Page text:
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In The Studio: How Do You Become A Producer?
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This article is provided by Bobby Owsinski.

 

Reader Hector Gutierrez wrote in with a couple of questions that I’m happy to answer.

Here we go:

How do you become a producer?

You’re a producer when you have a client that trusts you with their music. They have to feel comfortable with you personally first and foremost, but they also need to know that you’ll help them make the right decisions.

Work with as many artists as you can in as many different genres that you can so you can have a portfolio of projects that you can play for someone.

Here’s a short excerpt from The Music Producer’s Handbook:

  “I don’t remember who said it, but the following phrase is really true. “How do you know when you are a producer? When you have a client!”, meaning that as long as someone believes you can do it, then you’ve joined the production ranks. And while becoming a producer can sometimes follow an improbable path, usually there are two career tracks that take you there: being either a musician or engineer.

  The time-honored way to break into production is to discover a young artist looking for a break. If you’ve been coming up through the ranks by working in the various capacities above, you can probably ask for a favor for some musical, arranging and studio help to get a short project recorded. Or, you can pay for it out of your own pocket. Either way, you can be on your way at that point, or not.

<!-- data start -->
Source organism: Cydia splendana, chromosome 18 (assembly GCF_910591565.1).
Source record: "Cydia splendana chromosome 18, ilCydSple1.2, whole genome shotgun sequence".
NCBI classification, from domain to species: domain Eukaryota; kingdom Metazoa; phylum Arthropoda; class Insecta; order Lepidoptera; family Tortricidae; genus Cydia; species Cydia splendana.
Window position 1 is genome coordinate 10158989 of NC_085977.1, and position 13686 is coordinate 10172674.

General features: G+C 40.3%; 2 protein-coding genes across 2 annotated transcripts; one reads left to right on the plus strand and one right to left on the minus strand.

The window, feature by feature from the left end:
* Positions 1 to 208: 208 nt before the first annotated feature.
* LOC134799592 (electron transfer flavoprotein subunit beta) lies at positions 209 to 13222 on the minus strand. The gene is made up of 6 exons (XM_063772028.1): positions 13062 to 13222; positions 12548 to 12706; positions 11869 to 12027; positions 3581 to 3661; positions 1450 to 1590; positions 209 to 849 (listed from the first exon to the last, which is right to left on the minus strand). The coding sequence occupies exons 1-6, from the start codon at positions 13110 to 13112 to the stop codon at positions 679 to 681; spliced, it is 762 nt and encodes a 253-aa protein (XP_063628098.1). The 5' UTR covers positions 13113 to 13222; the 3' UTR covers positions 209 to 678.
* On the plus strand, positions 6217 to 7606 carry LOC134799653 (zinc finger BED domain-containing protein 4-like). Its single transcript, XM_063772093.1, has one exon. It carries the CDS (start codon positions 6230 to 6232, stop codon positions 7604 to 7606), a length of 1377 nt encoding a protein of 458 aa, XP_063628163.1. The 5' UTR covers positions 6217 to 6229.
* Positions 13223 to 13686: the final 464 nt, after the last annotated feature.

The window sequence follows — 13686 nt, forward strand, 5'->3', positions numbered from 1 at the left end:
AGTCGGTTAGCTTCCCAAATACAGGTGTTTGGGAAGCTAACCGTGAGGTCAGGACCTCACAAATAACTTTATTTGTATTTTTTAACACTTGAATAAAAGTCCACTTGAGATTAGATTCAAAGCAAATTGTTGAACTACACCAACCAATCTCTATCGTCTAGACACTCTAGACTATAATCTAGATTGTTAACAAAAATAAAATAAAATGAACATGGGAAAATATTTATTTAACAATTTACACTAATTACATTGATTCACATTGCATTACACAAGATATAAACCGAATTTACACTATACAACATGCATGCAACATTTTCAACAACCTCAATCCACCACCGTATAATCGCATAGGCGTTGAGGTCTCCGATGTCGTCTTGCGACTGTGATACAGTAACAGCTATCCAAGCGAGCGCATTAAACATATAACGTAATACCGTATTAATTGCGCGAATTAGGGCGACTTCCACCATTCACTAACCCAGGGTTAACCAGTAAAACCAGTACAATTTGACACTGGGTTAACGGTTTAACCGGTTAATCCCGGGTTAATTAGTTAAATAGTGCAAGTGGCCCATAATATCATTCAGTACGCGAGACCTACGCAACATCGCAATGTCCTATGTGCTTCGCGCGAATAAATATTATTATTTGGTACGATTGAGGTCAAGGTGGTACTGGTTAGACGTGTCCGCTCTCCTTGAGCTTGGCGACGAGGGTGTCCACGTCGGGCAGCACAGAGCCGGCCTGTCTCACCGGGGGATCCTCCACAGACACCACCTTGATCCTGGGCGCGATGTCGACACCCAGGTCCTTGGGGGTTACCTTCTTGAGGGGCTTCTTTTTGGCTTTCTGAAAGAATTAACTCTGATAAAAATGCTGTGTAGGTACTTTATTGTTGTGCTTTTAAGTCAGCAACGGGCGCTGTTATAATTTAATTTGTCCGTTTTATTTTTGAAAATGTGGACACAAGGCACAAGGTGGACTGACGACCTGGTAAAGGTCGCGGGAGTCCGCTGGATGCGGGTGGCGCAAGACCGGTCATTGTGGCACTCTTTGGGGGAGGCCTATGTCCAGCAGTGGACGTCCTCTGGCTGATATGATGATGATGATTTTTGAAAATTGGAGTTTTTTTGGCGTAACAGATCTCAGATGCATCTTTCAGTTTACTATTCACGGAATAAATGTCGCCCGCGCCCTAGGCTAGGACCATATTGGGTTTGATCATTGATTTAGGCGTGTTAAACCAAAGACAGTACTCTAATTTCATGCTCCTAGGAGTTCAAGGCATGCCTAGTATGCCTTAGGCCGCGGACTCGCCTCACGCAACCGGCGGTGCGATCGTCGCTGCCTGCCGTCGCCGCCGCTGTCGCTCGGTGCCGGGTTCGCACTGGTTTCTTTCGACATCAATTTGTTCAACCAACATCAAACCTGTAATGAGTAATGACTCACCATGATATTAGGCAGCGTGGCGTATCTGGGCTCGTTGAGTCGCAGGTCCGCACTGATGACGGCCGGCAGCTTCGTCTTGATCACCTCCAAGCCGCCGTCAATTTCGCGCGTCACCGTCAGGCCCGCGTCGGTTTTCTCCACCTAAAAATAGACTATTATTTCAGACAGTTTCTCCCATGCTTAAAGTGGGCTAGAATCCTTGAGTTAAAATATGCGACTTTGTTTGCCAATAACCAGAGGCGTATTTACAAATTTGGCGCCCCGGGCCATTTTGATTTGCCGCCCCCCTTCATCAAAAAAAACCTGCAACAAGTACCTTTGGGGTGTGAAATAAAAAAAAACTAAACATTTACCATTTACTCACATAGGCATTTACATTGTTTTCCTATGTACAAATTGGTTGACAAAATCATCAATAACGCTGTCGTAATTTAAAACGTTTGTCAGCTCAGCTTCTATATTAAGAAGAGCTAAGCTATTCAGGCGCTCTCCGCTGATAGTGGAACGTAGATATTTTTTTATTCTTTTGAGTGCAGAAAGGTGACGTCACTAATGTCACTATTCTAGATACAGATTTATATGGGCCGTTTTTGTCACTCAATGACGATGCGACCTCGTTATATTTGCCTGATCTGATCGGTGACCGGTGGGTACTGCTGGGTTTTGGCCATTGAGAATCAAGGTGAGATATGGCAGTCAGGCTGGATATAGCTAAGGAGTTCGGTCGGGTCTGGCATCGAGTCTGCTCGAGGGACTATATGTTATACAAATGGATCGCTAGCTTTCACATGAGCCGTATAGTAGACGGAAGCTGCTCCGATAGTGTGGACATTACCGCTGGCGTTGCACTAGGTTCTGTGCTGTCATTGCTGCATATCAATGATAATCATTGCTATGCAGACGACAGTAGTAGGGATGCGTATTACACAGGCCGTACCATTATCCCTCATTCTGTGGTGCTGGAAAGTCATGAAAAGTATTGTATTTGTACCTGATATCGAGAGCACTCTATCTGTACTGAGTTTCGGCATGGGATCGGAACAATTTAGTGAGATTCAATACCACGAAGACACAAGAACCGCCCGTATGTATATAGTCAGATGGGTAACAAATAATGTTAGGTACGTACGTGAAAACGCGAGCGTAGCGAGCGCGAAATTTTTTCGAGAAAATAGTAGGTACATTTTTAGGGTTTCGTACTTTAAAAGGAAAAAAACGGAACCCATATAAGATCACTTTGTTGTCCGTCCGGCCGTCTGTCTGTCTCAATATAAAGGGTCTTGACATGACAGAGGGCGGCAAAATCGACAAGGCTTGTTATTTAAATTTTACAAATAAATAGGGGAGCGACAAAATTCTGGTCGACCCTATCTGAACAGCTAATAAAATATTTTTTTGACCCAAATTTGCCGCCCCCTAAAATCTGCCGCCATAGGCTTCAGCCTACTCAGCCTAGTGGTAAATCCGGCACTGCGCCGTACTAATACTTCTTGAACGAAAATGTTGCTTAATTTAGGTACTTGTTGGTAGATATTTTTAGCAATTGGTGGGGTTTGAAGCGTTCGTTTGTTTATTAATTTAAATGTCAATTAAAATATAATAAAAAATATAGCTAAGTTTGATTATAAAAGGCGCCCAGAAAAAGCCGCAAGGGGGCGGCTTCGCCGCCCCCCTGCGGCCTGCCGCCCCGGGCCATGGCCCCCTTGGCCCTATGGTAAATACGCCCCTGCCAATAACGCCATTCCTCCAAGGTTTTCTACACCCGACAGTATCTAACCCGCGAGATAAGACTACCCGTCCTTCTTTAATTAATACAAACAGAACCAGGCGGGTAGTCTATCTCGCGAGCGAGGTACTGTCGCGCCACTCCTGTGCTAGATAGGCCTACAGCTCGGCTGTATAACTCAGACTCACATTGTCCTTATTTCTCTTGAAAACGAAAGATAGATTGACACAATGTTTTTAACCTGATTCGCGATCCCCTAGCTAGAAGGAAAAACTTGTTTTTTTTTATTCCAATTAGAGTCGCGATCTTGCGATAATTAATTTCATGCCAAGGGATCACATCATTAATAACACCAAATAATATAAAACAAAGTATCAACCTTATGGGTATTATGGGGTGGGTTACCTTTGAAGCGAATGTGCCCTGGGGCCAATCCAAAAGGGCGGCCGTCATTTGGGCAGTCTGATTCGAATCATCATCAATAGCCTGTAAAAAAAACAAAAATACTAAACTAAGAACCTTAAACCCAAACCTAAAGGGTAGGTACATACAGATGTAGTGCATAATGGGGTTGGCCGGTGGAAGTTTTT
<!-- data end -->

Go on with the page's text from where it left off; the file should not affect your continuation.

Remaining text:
An artist or band member that meets with some music business success usually has a pretty good head start into the production world by virtue of that success. If you find an artist that you want to produce, a record label is usually inclined to let you do it, figuring that your success might rub off on the new artist. Sometimes they’ll let you do it just to keep you happy.

  Success on any level tends to rub off on you and makes it easier to find a project to produce. A songwriter, musician, engineer, or others in the business are much more likely to be referred to production work only by virtue of the fact that they were connected to a hit (the bigger the hit, the easier it becomes). It’s a sad fact that it happens this way, and it sometimes bestows undeserved opportunities to the undeserving, but that’s the way the business works.”

Read additional excerpts from the book here.

How does a producer get paid in these days of low sales?

It used to be that a producer would get paid completely from about a 3 percent royalty or so that the artist would come out of the artist’s royalty. Most producers still get that, but unfortunately there’s not much coming in from royalties these days since the sales are so low so many producers are asking for a piece of the publishing or management of the artist.

Neither is easy to get as artists are rightfully leery about giving up any publishing rights, but it’s possible if you have a track record. Other producers now work for a flat fee up front, sometimes per project, sometimes per song.

My advice to a young producer starting out:  Work for free until you get your chops up and have something to play for artists, then do whatever you can to find an artist that believes in you as much as you believe in him or her.

Bobby Owsinski is an author, producer, music industry veteran and technical consultant who has written numerous books covering all aspects of audio recording. For more information be sure to check out his website and blog.

 


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